All the executives of Kim Jong Il told him that he was now a dead man; that he was a fool, and he was going to be killed for it. And while Kim Jong Il wasn't happy, it did instill in him a sense of independence in his outsider friend; that he could be trusted for real opinions. And after that, he did turn to Fujimoto for independent advice.
MONTAGNE: And then during this long and close relationship with Kim Jong Il, he also befriended his sons. And of course, the son we know a little bit about is the new leader of North Korea, Kim Jong Un, who just had a visit from Dennis Rodman. But that actually goes back to Fujimoto, according to his stories.
JOHNSON: Kim Jong Il deeply trusted Fujimoto, so much so that he made Fujimoto the nanny for his boys - including Kim Jong Un, who was only 7 at the time. Fujimoto would teach them boy activities that they've never heard of, like video games and roller-skating, and things like that. But most importantly, he thought the boys should learn basketball.
He had Kim Jong Il make a court, and he got videotapes. And the tapes he got were the Bulls' championship run in which Michael Jordan, Dennis Rodman and Scottie Pippen became the best in the world. And this is what young Kim Jong Un looked up to, and these players became his heroes.
MONTAGNE: Right. So - you know, cut to today, and you have this really strange story of this American basketball player ending up in Pyongyang. So Fujimoto, he has left North Korea several times. He has always gone back. What did he tell you pulls him back?
JOHNSON: Kenji Fujimoto is a man who in the real world - in our world - is an average man. He doesn't have a job. He doesn't have much salary. But in North Korea, he's a super elite. And so I think he is really drawn to that materialistic, powerful life in which he's at the center of things. And yet that's a life where you're not free, and where danger abounds. So he's torn between true freedom and high living.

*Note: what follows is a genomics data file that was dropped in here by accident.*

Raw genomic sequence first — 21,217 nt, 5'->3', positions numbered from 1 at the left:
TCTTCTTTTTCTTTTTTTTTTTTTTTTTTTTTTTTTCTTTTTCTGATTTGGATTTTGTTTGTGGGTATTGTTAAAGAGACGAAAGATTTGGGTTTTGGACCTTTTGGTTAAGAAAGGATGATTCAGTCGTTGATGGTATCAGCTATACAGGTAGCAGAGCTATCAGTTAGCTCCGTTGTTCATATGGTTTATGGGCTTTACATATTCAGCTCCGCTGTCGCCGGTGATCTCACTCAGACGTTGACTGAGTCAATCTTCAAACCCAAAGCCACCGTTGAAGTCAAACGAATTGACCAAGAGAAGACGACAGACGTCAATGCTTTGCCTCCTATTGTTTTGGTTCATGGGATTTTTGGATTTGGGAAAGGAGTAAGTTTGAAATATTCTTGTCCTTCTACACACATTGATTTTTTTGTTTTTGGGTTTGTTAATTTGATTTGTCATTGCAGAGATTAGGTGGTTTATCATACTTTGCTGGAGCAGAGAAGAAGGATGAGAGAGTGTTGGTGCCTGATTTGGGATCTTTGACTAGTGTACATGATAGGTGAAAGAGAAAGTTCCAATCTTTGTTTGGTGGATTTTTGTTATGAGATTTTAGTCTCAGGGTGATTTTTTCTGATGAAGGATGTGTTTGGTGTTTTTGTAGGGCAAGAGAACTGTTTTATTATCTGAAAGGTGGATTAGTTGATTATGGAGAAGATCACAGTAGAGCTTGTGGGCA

MONTAGNE: But did he ever indicate that he understood how bad off the rest of the country was?
JOHNSON: He was at Kim Jong Il's side daily. Kim Jong Il was afraid of flying, so he only moved around the country on his bulletproof train. And Fujimoto said that the only sense of the deprivations of the country came by looking out the windows of the train. And he said that Kim Jong Il would look out the windows and see very thin, starving people wasting away on the sides of the road. But that's as close as Kenji Fujimoto came to the true reality of North Korea.
MONTAGNE: I suppose one could say didn't want to know.
JOHNSON: Well, it makes the cognac taste not so sweet, if you understand where the money came from to buy it.
MONTAGNE: Adam Johnson's article on Fujimoto is out in GQ today. His novel, set in North Korea, is called "The Orphan Master's Son." Thanks very much for joining us.
JOHNSON: My pleasure.
(SOUNDBITE OF MUSIC)
MONTAGNE: And this is MORNING EDITION from NPR News. I'm Renee Montagne.
LINDA WERTHEIMER, HOST:
And I'm Linda Wertheimer.
(SOUNDBITE OF MUSIC)